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  • Writer's pictureKaia Colestock

Voyage to Tasmania

Updated: Jan 6

It’s time to get out on the ocean. Our final destination: the only island state of Australia - Tasmania. One ship carries passengers across the Bass Strait between Devonport on the island and Melbourne on the mainland. The “Spirit of Tasmania” is an Australian-owned ship constructed in Finland. Over 600-feet long, it can carry 1,400 people and 500 vehicles. While we considered taking the campervan, vehicle occupancy was booked solid for some time due to slow recovery from Covid restrictions. So we boarded as pedestrian passengers. The rest we’ll figure out as we go.

Spirit of Tasmania I (of II) is a comfortable vessel, and certainly the largest one on which we‘ve ever been - large enough to risk skipping seasickness medication. The risk paid off, and although the Bass Strait is a rough-and-tumble place, the boat didn’t get kicked around in the swell like a little dive boat. If you’re feeling extra daring, it’s possible to kayak your way to Tasmania, island by island, starting with the southern end of Wilson’s Promontory National Park. Locals claim you can see the next island at each one as you move south. Until we have superhuman fitness, for now we are contented with a 10-hour ferry ride.

Three hours into the trip, we rounded the bend of “Indented Head” (Australian have a good sense of humor), and exited Port Phillip bay between a lighthouse and Fort Nepean. (Side note: the first Australian shots were fired from Fort Nepean in both World War I and II. In 1914, a German boat attempted to escape Port Phillip. Within minutes of declaration of war, Australian military fired a shot across the bow and arrested the crew).

There was no substantial swell in the bay, so it was difficult to get a sense of what was going on out in the Strait. While Elias has a stomach like a rock and sturdy sea-legs, I get vertigo if I spin fast in the standing position. If it was going to be anything like the east coast, I was in no hurry to see an angry ocean.

As soon as the boat hit the point where the bay tide exited into the ocean, we started to pitch. It was worth the gale-force winds, which howled on port side and hit the ship perpendicular to our direction of travel. The winds closed the entire port side deck. We huddled on starboard and enjoyed a gentle breeze and a tiny bit of sea spray. The winds ripped through the Strait and brought in incredible birds - white-faced storm-petrel, Hutton’s and fluttering shearwater, fairy prion, and our favorite, white-capped albatross.

The swell was low enough that we could have a spotting scope set up on deck without worrying it would fall over. A luxury in the world of pelagics! We watched short-tailed shearwaters “shear“ the water side by side with us for hours. They would fly the exact same speed as the ship.

The state of Tasmania encompasses the mainland and 1000 surrounding islands. It’s also the least-populated state, with a little over half a million people, nearly half of which live in the Hobart region on the southern ocean. Aborigines inhabited the island for 40,000 before the British showed up. Separation from the mainland was thought to take place 11,700 years ago. Tasmania has 12 endemic birds, and several endemic frogs and mammals, including the Tasmanian devil.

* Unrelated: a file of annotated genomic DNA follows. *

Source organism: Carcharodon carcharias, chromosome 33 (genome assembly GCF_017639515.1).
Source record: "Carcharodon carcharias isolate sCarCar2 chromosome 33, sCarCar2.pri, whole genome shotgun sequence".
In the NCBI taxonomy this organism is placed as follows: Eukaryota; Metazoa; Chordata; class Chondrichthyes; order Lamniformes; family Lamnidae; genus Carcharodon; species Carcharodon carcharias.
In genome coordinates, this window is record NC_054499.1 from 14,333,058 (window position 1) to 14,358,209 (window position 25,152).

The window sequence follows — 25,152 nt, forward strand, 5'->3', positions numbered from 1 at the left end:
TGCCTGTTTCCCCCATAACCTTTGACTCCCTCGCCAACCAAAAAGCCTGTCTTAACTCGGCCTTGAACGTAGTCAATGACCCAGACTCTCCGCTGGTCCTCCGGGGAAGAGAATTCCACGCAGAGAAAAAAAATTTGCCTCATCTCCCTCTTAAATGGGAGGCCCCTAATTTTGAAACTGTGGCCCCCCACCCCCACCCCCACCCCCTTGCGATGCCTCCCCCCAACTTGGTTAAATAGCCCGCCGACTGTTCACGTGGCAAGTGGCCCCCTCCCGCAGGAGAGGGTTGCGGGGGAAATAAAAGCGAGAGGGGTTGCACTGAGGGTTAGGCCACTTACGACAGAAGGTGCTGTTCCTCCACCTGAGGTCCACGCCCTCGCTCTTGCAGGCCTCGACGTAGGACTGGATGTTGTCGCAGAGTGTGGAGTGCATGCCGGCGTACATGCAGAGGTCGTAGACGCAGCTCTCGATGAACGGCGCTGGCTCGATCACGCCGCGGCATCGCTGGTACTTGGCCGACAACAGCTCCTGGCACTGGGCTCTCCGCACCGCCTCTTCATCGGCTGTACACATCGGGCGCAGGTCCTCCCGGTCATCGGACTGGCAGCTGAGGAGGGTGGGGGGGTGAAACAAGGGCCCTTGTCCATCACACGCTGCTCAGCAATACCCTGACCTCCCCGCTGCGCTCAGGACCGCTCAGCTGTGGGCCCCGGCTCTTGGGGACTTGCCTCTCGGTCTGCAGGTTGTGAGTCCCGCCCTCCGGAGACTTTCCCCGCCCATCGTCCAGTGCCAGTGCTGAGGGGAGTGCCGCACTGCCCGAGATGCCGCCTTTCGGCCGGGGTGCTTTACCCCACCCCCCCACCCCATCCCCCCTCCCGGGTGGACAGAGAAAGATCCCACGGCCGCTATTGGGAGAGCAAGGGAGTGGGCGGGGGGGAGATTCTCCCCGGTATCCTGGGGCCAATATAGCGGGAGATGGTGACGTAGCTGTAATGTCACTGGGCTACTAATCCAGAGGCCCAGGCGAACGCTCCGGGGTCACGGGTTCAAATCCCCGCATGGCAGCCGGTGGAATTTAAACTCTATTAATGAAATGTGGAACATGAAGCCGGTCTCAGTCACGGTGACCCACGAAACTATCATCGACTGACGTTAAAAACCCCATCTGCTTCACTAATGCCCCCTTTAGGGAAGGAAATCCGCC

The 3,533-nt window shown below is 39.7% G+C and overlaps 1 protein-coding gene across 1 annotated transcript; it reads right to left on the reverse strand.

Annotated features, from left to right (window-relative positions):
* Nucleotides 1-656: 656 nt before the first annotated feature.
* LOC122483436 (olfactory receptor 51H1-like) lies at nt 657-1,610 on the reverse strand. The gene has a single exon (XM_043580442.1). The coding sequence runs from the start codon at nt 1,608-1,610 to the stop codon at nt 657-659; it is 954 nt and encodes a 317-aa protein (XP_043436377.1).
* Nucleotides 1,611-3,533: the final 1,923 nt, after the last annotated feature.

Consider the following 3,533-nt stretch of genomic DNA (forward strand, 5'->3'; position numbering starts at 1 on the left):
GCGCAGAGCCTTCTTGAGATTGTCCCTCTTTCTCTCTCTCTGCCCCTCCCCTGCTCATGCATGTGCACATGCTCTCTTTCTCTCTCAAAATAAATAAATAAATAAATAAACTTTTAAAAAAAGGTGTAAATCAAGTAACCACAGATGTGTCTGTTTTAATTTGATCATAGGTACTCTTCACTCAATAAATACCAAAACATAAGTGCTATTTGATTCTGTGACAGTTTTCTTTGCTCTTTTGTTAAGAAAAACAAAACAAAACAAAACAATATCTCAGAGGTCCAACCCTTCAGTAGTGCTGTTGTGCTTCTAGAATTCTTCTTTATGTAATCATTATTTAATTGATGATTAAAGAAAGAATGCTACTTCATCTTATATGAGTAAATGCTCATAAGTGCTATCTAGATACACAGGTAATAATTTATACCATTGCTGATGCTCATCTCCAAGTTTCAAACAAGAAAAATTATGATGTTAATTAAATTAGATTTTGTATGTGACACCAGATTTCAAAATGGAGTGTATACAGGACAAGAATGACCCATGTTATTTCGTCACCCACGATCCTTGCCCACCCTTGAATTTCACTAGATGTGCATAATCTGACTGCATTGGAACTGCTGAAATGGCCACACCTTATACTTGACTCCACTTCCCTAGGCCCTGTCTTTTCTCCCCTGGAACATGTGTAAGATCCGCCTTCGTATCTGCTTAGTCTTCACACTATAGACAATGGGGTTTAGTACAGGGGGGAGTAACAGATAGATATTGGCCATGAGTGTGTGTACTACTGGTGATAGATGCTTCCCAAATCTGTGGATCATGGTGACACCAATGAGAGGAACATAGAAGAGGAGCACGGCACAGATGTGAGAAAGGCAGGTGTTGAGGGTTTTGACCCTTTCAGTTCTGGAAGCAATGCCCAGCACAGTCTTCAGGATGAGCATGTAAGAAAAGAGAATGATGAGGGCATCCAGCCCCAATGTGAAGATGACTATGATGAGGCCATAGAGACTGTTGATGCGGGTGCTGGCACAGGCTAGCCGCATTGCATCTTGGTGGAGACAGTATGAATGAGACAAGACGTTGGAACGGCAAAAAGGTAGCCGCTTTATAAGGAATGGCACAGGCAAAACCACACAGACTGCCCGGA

We pulled into port at Devonport just after sunset. A group of gannets flushed into the sunset as we motored by. We really just wanted an excuse to get on the ocean. The official “land” tour will ensue later in the trip. But we had a couple evenings and one day to explore the north shore and parks around Devonport.

Here are a few highlights of our quick excursion to Tasmania…

An endemic Tasmanian pademelon (sounds more like a rare fruit than a mammal) is in the same family as kangaroos and wallabies, and like other marsupials, they carry their young in a pouch. Unlike their relatives, they developed bushier and heavier attributes. Tasmanian pademelons are nocturnal, solitary, and remain in heavy vegetation during the day. We were lucky to stumble into one while walking a track in the Don Reserve near Devonport.

We ended the trip with an evening at the Mersey Bluff Lighthouse. Sitting on the rocks next to the lighthouse, I looked to my left and noticed a small, nondescript grave marked with a few modest assemblages of flowers and momentos. A plaque lay nearby for a 27-year old who had died while saving his friend from drowning, just off the point below our feet. The grave was tucked in among the shrubs, almost out of sight. An air of love and sadness hung over it. Little birds flitted around it, still promising to carry on life. While I thought about who the young man might have been, and sent peace to his family, a woman behind my left shoulder began singing quietly in another language I didn’t understand. Another passerby paused, reflecting silently. We all looked out at the waves and quietly paid tribute to loved ones, past and present.

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